Japanese Yen, Bank of Japan – Talking Points:
- Governor Haruhiko Kuroda argued for a mix of fiscal and monetary stimulus this week
- Fair enough, but this is a far cry from claims that monetary policy alone could work
- Could big changes be ahead for the way markets think about the Yen?
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After years of extraordinary monetary stimulus is the Bank of Japan tacitly admitting that the game is up?
Governor Haruhiko Kuroda said Tuesday that the ultra-low interest environment makes any fiscal stimulus in which Tokyo might intend to indulge far more powerful and that a mix of the fiscal and the monetary might be far more powerful than just one or the other.
Taken alone this is an innocuous and perhaps even obvious remark.
But then we come to the context. All 576 trillion Yen’s worth of it (US$5.3 trillion). For that is the staggering, GDP-topping amount to which the BoJ has expanded its balance sheet in its attempt to stimulate domestic pricing power.
Much Expended, Little Achieved
Not enough context for you? Consider the negative interest rates, the yield curve control, all ramped up for years and to what end? Well, looking at the latest data, consumer prince inflation in Japan was running at an annualized rate of… 0.2%. It hasn’t been anywhere near the BoJ’s 2% target since 2015. Yes, Japan has managed to shake off the outright deflation which has dogged it for long periods this century. But a 0.2% price rise isn’t much of a buffer is it?
Now of course Japan is not alone in this. Inflation has been stubbornly weak for much of the post-crisis period across developed economies. Record monetary largesse has failed to stimulate it elsewhere too. New International Monetary Fund head Kristalina Georgieva called last for a far more active role for governments in boosting growth.
But Japan does stand alone in the scale of stimulus attempted and the clear paucity of result achieved.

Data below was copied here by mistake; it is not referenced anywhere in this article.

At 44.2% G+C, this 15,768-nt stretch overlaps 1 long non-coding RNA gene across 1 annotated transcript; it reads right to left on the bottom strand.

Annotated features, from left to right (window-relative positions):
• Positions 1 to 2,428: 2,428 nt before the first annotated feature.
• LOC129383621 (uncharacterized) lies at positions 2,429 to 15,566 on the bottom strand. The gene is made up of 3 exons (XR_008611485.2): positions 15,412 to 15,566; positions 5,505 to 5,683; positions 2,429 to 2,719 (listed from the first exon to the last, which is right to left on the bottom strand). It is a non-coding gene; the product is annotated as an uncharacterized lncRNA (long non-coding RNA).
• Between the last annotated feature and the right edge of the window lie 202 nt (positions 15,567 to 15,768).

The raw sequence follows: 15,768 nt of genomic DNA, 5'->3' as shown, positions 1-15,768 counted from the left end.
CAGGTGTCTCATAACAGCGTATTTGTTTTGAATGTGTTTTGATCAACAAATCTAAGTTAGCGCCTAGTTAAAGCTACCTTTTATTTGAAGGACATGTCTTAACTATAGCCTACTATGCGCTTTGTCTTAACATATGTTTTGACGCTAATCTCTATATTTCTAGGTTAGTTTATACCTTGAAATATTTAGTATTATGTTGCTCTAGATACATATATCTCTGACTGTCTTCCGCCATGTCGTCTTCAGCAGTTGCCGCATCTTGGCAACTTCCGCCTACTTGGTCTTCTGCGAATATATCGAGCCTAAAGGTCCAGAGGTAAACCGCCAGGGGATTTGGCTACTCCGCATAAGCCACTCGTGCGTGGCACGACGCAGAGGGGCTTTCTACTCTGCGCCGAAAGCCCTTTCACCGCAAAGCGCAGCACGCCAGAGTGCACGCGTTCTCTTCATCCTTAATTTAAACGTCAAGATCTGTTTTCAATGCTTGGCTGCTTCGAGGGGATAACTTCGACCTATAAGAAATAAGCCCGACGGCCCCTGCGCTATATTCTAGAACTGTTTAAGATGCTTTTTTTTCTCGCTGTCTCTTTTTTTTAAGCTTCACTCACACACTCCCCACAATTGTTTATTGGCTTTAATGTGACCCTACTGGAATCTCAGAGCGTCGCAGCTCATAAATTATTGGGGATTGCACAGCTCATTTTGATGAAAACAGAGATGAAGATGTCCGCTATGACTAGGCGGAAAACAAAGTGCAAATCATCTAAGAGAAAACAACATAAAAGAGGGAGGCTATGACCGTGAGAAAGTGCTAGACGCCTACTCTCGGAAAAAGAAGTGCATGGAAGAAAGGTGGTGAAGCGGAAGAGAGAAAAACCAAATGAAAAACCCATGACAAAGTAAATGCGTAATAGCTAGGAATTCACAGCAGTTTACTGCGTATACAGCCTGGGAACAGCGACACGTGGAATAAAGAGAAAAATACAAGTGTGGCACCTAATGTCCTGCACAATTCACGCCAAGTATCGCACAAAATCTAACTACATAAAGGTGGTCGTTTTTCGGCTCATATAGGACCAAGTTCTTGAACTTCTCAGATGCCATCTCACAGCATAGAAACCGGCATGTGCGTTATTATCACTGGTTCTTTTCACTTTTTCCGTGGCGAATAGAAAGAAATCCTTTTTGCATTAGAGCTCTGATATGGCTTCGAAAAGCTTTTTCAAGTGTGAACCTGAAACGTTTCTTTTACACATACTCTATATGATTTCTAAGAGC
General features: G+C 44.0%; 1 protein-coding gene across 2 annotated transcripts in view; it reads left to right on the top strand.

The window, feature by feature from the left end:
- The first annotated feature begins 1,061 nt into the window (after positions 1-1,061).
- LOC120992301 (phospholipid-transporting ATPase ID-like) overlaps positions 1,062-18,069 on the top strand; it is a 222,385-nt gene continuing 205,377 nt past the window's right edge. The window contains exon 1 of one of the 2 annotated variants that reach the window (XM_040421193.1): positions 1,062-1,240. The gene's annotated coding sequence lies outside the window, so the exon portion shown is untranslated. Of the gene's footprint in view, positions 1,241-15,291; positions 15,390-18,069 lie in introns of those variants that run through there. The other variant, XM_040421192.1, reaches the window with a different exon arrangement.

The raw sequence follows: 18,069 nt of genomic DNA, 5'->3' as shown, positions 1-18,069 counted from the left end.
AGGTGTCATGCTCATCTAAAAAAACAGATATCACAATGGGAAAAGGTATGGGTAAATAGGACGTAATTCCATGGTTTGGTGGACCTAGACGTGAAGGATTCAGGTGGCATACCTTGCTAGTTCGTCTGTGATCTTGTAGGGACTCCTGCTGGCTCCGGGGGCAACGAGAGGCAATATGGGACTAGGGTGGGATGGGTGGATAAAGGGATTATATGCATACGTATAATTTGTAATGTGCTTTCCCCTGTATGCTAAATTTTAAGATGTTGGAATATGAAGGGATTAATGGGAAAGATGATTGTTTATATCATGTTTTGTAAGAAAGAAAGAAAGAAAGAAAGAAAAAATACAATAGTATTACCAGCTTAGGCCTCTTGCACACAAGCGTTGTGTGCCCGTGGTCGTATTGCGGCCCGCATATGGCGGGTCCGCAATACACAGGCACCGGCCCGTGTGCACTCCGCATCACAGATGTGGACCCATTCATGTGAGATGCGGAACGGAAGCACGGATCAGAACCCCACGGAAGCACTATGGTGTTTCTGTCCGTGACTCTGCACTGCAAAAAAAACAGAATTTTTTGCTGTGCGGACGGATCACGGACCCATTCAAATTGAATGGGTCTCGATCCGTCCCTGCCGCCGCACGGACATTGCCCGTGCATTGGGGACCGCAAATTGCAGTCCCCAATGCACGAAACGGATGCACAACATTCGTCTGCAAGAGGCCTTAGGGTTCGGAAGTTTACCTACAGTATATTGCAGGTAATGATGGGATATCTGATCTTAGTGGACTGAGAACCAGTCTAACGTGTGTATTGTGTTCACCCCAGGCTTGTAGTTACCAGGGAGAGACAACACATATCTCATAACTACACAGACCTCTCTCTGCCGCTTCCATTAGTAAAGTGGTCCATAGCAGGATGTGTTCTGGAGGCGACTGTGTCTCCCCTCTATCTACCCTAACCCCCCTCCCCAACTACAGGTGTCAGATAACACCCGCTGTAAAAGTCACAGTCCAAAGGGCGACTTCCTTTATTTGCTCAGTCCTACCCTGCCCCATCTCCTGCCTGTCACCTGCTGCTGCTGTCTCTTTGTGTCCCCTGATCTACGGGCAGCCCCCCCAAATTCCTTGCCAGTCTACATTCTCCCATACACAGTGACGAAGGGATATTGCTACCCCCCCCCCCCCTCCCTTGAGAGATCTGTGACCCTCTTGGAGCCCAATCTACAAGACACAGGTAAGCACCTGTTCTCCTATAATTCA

‘Powerful Easing’ No Longer Enough
What’s more Kuroda used to aver almost whenever he got near a microphone that ‘powerful monetary easing’ would be more than sufficient to hit that target. ‘Just give it time’ was the approach.
Well that tune certainly seems to be changing, with acceptance now public that the central bank could probably use a little help. Of course, the markets have doubted for ages whether that target was reachable. Some Japanese central bankers and academics have even joined them. We wondered earlier this year whether the clear fact that stimulus wasn’t delivering might force a shift.
What comes next is of course the major question, and it doesn’t have a clear answer. Any shift in the BoJ’s target would be seismic for the markets and might well see the Japanese Yen gain huge support, at least initially, as a wave of risk aversion supports such haven assets.
Further out a lower, more realistic inflation target might see the currency more inclined to move on its own domestic economic data than it is today. Right now, those numbers hardly matter in monetary policy terms. For as long as inflation remains subdued the BoJ is compelled by its own logic to keep the taps wide open.
This story bears close watching through the trade and Brexit hubbub. Japan was a leader in extraordinary monetary stimulus and an early test case for the uneven results it has delivered everywhere.
Is Kuroda now cast as reluctant author of the guide book to walking away?
Japanese Yen Resources for Traders
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— Written by David Cottle, DailyFX Research
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